Jeans: I love thrift stores because I can test drive items or brands that I would not otherwise. I just got my first pair of Not Your Daughter's Jeans, a brand aimed at the middle-aged. The previous owner had cut out all labels (ERGHHHH. Hate that), but I knew the brand from the embossed button and they seemed to fit OK, though perhaps a bit big. When I got home, Mr. FS (who seldom notices anything I have on) said Those look nice. Are they new?

A few days later, the elegant and witty blogger Deja Pseu wrote in praise of these jeans.
I decided I wanted some straight legs too, so I hightailed a half-mile downtown to a local boutique that carries the brand. I rationalized: I am helping a local business. Blahblahblah.

I tried on several styles and several of the same size within each style--and NOTHING fit as well as my thrift store model, which is not--obviously--of the current season. Even jeans of the same style and the same size fit differently. Perhaps the quality control is not so good? Farewell to the $100.00 jean.

ELM Design: This is an Icelandic line praised by the elegant Metscan of Finland. Amazingly, my favorite liquidation store, the super chic United Apparel Liquidator, sent me an email announcing a shipment of this very line. Also, amazing, my fashion consultant (my daughter) had just gotten home from her summer job, so we hightailed the 1 1/2 miles to the local outlet.

Anything you buy from UAL is technically frugal, because the prices range from a few dollars to way up there, but all is about 75% off retail--before further markdowns. We spied the ELM rack. The clothes are absolutely beautiful. They are made--so they say--for the over-40 woman. And they looked abysmal on me. Every last thing. So bad that I felt tears of horror in my eyes: who is that ungainly being in the mirror?

All was not lost, however. We found another Scandinavian line--Odyn jeans. My daughter had bought some a few months ago; they are long enough for her almost 5'11" height. The few remaining pairs were marked down to $2.50. So she bought some. Perhaps frugality is her destiny too.

Saturday, July 3, 2010

Frugal Travel Tip: Rental Cars

With the advent of travelocity and the like, it is supposed to be easy to save tons of money on travel. Just go on-line, compare and contrast, and bingo: you are a frugal traveler.

For us--and we travel a lot, owing to the locations of our surviving parents--it hasn't quite worked out that way. Mr. FS spends HOURS on line, watching prices go up and down (in no discernible pattern), changing dates a bit, and we end up spending...what we spend. All that work! No big savings on airfare.

However, it is worth checking and re-checking on car rentals. The prices change a lot. Unlike plane reservations, where you pay a big penalty for changing your dates, car rentals are no-penalty. You can change all you want.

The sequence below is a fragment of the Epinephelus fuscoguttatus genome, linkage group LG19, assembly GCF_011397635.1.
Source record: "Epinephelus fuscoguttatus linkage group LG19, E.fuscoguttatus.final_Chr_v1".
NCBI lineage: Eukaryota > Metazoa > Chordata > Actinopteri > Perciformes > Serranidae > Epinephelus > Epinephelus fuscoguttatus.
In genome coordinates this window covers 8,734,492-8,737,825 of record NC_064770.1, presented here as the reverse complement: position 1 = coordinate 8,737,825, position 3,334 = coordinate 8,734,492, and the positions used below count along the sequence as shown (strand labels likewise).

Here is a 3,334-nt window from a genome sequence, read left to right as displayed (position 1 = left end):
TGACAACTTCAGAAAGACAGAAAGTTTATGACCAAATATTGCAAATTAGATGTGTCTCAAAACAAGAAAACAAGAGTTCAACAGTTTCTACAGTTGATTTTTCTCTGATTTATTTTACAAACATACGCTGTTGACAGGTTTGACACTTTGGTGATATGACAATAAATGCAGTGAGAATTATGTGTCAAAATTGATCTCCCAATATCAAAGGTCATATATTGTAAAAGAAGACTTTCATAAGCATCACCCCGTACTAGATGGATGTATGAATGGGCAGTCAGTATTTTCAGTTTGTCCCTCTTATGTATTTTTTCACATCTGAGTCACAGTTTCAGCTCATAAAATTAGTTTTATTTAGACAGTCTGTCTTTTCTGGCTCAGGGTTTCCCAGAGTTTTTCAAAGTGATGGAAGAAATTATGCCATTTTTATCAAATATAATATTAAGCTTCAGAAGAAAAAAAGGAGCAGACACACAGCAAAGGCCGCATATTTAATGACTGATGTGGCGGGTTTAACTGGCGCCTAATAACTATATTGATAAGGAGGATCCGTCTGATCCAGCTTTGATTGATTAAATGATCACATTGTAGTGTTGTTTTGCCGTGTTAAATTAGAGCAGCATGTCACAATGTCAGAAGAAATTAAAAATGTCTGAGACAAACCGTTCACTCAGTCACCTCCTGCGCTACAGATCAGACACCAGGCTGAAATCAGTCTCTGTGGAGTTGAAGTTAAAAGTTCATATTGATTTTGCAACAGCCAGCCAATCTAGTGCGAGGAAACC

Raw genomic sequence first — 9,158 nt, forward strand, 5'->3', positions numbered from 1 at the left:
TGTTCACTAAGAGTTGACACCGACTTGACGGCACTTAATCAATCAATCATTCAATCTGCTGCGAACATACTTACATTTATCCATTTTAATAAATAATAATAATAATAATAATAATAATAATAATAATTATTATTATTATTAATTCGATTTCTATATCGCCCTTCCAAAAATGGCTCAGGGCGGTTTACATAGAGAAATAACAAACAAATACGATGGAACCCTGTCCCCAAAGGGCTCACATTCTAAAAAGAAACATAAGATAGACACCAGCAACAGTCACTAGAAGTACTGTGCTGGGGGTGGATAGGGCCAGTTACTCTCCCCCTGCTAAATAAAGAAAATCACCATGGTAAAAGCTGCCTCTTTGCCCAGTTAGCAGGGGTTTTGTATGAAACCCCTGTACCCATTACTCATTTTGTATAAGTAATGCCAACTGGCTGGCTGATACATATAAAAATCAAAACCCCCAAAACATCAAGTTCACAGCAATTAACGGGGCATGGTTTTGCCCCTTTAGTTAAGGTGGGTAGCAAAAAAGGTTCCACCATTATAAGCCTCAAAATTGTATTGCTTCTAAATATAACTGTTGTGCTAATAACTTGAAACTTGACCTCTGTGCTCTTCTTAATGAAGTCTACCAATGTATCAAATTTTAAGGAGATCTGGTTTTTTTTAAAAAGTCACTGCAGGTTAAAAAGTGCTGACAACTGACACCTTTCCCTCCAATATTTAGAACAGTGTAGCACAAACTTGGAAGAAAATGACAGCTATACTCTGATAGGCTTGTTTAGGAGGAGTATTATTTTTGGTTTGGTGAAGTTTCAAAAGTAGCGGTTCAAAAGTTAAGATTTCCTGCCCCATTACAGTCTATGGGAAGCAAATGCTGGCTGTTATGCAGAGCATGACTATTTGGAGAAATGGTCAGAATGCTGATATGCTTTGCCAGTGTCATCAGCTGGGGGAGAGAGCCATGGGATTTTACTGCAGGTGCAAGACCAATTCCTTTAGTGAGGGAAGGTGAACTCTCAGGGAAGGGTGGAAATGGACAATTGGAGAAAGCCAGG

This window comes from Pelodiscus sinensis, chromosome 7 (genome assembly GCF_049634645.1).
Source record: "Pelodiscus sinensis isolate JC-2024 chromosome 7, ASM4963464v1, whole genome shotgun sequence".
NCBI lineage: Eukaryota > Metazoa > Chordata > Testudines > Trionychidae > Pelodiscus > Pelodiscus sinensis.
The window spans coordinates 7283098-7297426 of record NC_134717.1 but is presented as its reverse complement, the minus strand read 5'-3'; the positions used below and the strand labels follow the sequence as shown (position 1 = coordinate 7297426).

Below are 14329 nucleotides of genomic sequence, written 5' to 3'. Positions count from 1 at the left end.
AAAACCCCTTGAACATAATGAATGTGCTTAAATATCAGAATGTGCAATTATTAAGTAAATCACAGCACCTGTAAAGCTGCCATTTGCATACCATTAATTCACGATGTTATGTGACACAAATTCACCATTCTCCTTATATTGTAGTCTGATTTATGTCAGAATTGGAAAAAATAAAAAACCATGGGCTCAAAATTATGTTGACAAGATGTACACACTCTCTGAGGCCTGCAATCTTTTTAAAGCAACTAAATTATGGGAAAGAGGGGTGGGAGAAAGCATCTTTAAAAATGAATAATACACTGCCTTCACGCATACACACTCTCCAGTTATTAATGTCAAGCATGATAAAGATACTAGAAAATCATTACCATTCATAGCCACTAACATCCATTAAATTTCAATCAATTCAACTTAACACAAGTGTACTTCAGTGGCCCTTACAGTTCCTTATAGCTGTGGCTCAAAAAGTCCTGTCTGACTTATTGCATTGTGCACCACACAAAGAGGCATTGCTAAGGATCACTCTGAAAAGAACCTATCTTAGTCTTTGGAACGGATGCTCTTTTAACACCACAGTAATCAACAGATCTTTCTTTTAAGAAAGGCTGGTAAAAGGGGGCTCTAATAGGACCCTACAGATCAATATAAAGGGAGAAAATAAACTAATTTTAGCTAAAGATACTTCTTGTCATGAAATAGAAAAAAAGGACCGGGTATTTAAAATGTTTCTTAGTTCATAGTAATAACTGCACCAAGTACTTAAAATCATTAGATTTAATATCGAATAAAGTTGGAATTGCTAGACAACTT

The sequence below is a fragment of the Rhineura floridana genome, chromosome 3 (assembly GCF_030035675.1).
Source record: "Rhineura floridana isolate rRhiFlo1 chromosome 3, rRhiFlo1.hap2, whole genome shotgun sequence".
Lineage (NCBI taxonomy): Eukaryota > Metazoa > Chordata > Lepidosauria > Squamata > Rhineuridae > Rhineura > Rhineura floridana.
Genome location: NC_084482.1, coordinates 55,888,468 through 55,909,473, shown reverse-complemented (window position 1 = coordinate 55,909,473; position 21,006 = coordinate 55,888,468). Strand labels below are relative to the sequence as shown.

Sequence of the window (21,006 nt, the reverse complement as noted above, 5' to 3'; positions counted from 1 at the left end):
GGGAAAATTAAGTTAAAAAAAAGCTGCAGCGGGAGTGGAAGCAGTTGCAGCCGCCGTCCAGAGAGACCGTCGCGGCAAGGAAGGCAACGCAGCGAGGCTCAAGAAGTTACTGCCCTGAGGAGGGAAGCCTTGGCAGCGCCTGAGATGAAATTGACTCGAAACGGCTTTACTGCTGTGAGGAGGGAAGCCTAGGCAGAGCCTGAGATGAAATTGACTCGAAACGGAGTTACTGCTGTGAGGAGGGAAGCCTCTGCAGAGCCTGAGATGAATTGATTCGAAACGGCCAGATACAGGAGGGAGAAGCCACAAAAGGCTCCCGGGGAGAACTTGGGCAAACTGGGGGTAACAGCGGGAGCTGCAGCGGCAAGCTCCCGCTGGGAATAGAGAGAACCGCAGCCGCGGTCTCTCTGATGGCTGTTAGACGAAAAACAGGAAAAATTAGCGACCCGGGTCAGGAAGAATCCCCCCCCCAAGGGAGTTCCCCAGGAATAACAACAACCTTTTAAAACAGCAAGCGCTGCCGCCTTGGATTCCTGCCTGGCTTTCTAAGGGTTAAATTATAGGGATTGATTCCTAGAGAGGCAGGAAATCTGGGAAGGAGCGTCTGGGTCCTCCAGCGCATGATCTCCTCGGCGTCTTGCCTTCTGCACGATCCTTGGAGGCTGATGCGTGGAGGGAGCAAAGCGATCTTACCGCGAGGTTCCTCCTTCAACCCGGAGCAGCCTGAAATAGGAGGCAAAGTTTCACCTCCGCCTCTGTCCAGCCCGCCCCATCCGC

Mr. FS has been quite morose because our car rental in Massachusetts was more than double what we usually pay. He first made a reservation in May: $549.91. He looked every few days, and then got a new reservation in June: $468.79.

Then he tried again. In the past, prices went up as the summer progressed. But this time, not. July: $234.66!

It's a bit cheaper at Dollar, but we are boycotting that company FOREVER, due to abysmal problems a few years ago. (Details on request.)

Question: did we save money or not? The price is what we are accustomed to paying, but it is $300 less than the first reservation. Whatever.

Do you have any good tips for frugal travel?

Friday, July 2, 2010

Paula's Choice Sunscreen Sale: Shameless Commerce

OK, I have long sung the praises of Paula's Choice skincare, especially her sunscreens. I have written many a post on her line. For a cheap---err, I mean FRUGAL person--the fact that I buy this stuff myself at full price says something. At least, I think it does.

A while back, I signed up for the Paulas's Choice affiliate program, but then never posted the link. I mean, frugality is all about NOT buying stuff you don't need.

I was inspired to post the link today, because Paula is having a 50% off sale on sunscreen! It is so reasonably priced. I already bought some (at full price grrrrrr), but may stock up.

Paula's Choice Skin Care

If you want to try this, now is a good time. If you don't want to go through my link, that's OK too. Just make sure you use full-spectrum sunscreen.

I also use her AHA lotion. My daughter uses her BHA lotion and toner. Free shipping if you spend over $75.00 and all is guaranteed.

Thursday, July 1, 2010

For my Fashionista Readers Only: ELM

So fashionistas: a while back I wrote about UAL (aka United Apparel Liquidators), which, I aver, is the best store in the whole world. Amazing that it should be in my town. I seldom go. In fact, I NEVER go by myself, but wait till Lucy Marmalade is home. UAL has a group of nice salespeople, but a very hard sell, since they get commissions.

Does everyone remember when the divine Metscan wrote about a line called ELM, which is little known in the United States?

Look at the email I got from UAL:
Nobody does a sale better than a liquidator. You will leave stunned at the deals you've been given...everyone does.

Each UAL is stuffed full of already-great deals at an extra half off retail! Look for sales in all your favorites: Dallin Chase, Christopher Deane, Michelle Jonas, Sanctuary, 2b.Rych and so much more. Guys--we didn't forget you. We have sales on men's apparel and shoes too, in select locations.

Additionally, you MUST come in and take a look at all the fabulous newness we've been getting. The new Reykjavik line ELM will knock your socks off.

I'll let you know what they have.